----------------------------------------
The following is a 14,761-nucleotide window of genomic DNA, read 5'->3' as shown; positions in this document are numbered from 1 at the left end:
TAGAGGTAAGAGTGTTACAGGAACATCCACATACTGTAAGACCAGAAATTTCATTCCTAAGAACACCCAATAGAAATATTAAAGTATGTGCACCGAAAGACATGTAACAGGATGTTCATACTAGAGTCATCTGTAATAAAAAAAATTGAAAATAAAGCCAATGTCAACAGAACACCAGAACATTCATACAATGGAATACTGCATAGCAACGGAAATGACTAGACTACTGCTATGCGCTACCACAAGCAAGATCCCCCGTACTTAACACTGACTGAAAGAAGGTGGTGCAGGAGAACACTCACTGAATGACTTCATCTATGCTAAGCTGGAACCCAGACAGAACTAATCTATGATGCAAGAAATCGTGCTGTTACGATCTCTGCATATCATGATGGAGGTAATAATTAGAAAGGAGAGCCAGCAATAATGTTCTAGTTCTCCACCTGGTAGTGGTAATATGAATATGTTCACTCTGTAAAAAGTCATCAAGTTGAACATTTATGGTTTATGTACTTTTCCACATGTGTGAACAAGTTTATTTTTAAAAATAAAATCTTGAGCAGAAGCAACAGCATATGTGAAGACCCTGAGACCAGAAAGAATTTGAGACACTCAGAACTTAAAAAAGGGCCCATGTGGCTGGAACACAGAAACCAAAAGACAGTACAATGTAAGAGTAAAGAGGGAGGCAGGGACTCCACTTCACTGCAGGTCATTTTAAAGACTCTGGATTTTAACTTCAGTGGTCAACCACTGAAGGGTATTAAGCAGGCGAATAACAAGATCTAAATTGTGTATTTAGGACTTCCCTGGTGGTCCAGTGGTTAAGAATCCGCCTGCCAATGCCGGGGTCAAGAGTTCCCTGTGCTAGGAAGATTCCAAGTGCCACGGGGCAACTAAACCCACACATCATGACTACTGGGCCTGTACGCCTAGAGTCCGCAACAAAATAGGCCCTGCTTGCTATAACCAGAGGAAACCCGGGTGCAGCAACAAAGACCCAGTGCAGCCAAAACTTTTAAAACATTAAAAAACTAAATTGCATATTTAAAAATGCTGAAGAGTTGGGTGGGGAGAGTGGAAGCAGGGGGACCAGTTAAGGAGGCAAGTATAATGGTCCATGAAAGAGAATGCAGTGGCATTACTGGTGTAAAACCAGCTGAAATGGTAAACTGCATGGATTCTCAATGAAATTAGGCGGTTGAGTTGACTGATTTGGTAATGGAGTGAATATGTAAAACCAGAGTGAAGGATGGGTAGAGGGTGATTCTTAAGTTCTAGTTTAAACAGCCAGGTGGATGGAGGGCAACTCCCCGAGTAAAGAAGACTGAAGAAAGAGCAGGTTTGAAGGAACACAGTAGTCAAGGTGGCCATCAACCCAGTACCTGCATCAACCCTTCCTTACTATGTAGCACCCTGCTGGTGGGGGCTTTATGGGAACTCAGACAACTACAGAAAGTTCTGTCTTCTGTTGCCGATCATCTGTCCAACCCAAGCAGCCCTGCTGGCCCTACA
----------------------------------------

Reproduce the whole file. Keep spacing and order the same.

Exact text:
The following is a 14,761-nucleotide window of genomic DNA, read 5'->3' as shown; positions in this document are numbered from 1 at the left end:
TAGAGGTAAGAGTGTTACAGGAACATCCACATACTGTAAGACCAGAAATTTCATTCCTAAGAACACCCAATAGAAATATTAAAGTATGTGCACCGAAAGACATGTAACAGGATGTTCATACTAGAGTCATCTGTAATAAAAAAAATTGAAAATAAAGCCAATGTCAACAGAACACCAGAACATTCATACAATGGAATACTGCATAGCAACGGAAATGACTAGACTACTGCTATGCGCTACCACAAGCAAGATCCCCCGTACTTAACACTGACTGAAAGAAGGTGGTGCAGGAGAACACTCACTGAATGACTTCATCTATGCTAAGCTGGAACCCAGACAGAACTAATCTATGATGCAAGAAATCGTGCTGTTACGATCTCTGCATATCATGATGGAGGTAATAATTAGAAAGGAGAGCCAGCAATAATGTTCTAGTTCTCCACCTGGTAGTGGTAATATGAATATGTTCACTCTGTAAAAAGTCATCAAGTTGAACATTTATGGTTTATGTACTTTTCCACATGTGTGAACAAGTTTATTTTTAAAAATAAAATCTTGAGCAGAAGCAACAGCATATGTGAAGACCCTGAGACCAGAAAGAATTTGAGACACTCAGAACTTAAAAAAGGGCCCATGTGGCTGGAACACAGAAACCAAAAGACAGTACAATGTAAGAGTAAAGAGGGAGGCAGGGACTCCACTTCACTGCAGGTCATTTTAAAGACTCTGGATTTTAACTTCAGTGGTCAACCACTGAAGGGTATTAAGCAGGCGAATAACAAGATCTAAATTGTGTATTTAGGACTTCCCTGGTGGTCCAGTGGTTAAGAATCCGCCTGCCAATGCCGGGGTCAAGAGTTCCCTGTGCTAGGAAGATTCCAAGTGCCACGGGGCAACTAAACCCACACATCATGACTACTGGGCCTGTACGCCTAGAGTCCGCAACAAAATAGGCCCTGCTTGCTATAACCAGAGGAAACCCGGGTGCAGCAACAAAGACCCAGTGCAGCCAAAACTTTTAAAACATTAAAAAACTAAATTGCATATTTAAAAATGCTGAAGAGTTGGGTGGGGAGAGTGGAAGCAGGGGGACCAGTTAAGGAGGCAAGTATAATGGTCCATGAAAGAGAATGCAGTGGCATTACTGGTGTAAAACCAGCTGAAATGGTAAACTGCATGGATTCTCAATGAAATTAGGCGGTTGAGTTGACTGATTTGGTAATGGAGTGAATATGTAAAACCAGAGTGAAGGATGGGTAGAGGGTGATTCTTAAGTTCTAGTTTAAACAGCCAGGTGGATGGAGGGCAACTCCCCGAGTAAAGAAGACTGAAGAAAGAGCAGGTTTGAAGGAACACAGTAGTCAAGGTGGCCATCAACCCAGTACCTGCATCAACCCTTCCTTACTATGTAGCACCCTGCTGGTGGGGGCTTTATGGGAACTCAGACAACTACAGAAAGTTCTGTCTTCTGTTGCCGATCATCTGTCCAACCCAAGCAGCCCTGCTGGCCCTACA